Tuesday to Saturday were 30, 41, 17, 20 and 15, repsectively). We witnessed two (2) mortalities during the week with both fish caught on August 6. One of the sockeye mortalities had been foul-hooked above the left pectoral fin and the hook had penetrated the body cavity and pierced either the heart or liver. The necropsy identified the body cavity as full of blood. The second mortality presented no obvious cause of death.
Results of hooking locations were as follows:

Hooking Location   Frequency
Maxillary bone   60%
Chin - exterior   13%
Ventral snag   7%
Corner of mouth - Inside   5%
Lower jaw - Inside   4%
Upper jaw - Inside   2%
Floor of mouth   2%
Dorsal snag   2%
Unknown (hook displaced)   2%
Roof of mouth   1%
Head - exterior   1%
Eye   1%
Other - (tail)   1%
Total   100%
 
>   Beach seining was conducted on Wednesday August 7 to acquire study control fish. A total of 21 sockeye were caught; 15 held in the pens, and 6 sacrificed for physiological sampling. The poor performance of the beach seine confirmed the low abundance of sockeye. As the day progressed, beach seine sets were conducted based on the success of real-time angling.
>   Leader length ranged from 8 to 16 feet, with lengths of 12 to 14 feet predominant.
>   Data collection during the week included a full spectrum of environmental data including air/water temperatures, current flow, and dissolved oxygen levels. Distinct environmental data was collected at the angling site as well as the net pen site.
>   Angling observations recorded data on hooking location, degree of bleeding, scale loss, hook size, leader length, playing time, method of landing, and air exposure.
>   Net pen sampling included the application of numbered Floy tags to all sockeye. The tags will allow all angling and release variables to be assessed for individual sockeye

« Last Edit: January 24, 2018, 03:29:27 PM by wildmanyeah »
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chris gadsden

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I filmed a few videos of this study here is one.https://youtu.be/vnUwWLMYjbM

wildmanyeah

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I filmed a few videos of this study here is one.https://youtu.be/vnUwWLMYjbM

Thanks so much for the video Chris. You seem to have a lot of insider information on this file. Do you have more details of the study and any idea why the PSF would just post it recently?

I found this study, can't get full access to it tho.

"influence of Postcapture Ventilation Assistance on Migration Success of Adult Sockeye Salmon following Capture and Release"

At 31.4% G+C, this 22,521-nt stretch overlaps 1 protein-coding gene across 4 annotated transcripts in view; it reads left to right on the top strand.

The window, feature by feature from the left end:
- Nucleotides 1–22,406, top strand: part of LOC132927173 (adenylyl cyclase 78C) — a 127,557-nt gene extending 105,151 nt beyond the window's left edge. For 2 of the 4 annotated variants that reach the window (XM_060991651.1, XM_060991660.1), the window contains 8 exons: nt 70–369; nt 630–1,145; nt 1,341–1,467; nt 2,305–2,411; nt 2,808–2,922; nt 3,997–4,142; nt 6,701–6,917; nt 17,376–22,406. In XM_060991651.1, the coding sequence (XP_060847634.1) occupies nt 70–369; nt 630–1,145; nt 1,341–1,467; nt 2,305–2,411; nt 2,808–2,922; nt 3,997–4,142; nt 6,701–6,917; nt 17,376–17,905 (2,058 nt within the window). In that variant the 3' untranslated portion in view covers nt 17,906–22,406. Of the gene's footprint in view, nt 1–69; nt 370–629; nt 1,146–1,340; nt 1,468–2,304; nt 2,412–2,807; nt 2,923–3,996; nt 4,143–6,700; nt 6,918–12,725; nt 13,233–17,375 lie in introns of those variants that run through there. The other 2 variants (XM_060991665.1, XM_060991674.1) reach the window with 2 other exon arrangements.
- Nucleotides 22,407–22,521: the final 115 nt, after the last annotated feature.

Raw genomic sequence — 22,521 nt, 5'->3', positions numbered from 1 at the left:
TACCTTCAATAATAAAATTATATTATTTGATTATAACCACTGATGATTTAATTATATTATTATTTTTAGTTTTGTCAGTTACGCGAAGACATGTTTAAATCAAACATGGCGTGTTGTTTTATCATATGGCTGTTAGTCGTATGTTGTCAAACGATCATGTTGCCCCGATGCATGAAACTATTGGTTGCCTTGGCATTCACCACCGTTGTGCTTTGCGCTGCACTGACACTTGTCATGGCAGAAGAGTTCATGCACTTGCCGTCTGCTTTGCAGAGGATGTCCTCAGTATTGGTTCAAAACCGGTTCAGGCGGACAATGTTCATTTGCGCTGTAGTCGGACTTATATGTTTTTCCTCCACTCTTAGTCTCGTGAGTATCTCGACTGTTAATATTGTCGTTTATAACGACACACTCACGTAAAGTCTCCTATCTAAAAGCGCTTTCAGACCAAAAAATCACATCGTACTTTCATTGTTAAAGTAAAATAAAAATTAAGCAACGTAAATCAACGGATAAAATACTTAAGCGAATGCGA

http://www.tandfonline.com/doi/full/10.1080/00028487.2015.1031282?scroll=top&needAccess=true

Also found

"Globally, 60 percent of fish caught by recreational anglers are released and many of those anglers use manual release techniques they believe will help the fish survive.

 http://www.cbbulletin.com/434341.aspx

However, according to a recent study, many of those fish will live just a short period of time. The delayed mortality rate can be as high as 35 percent and, as this study determines, catch and release is deadly for female fish."

"
The study, published online June 2, 2015 in the Transactions of the American Fisheries Society, concludes that the techniques of releasing fish promoted by conservation and angling groups simply does not result in a mortality benefit for fish, at least for the tens of thousands of sockeye salmon caught and released by anglers every year in British Columbia’s Fraser River system.

 

(In 2011, recreational anglers released 62,642 sockeye salmon out of 145,291 caught in the Fraser River system, a 43 percent release rate.)

 

“This was the first study to examine the extent to which different recovery techniques help fish to recover from catch-and-release fishing events,” said co-author Dr. Steven Cooke, Associate Professor of Environmental Science and Biology at Carlton University in Ottawa. “Given that so many anglers spend time recovering fish after capture, we expected recovery would be uniformly beneficial, but that was not the case.”

 

He added that the benefits of using recovery techniques depends on the condition of the fish at release, with the “greatest benefits for the fish that were in the roughest shape.”"
« Last Edit: January 29, 2018, 11:01:11 AM by wildmanyeah »
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chris gadsden

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Sorry I donot.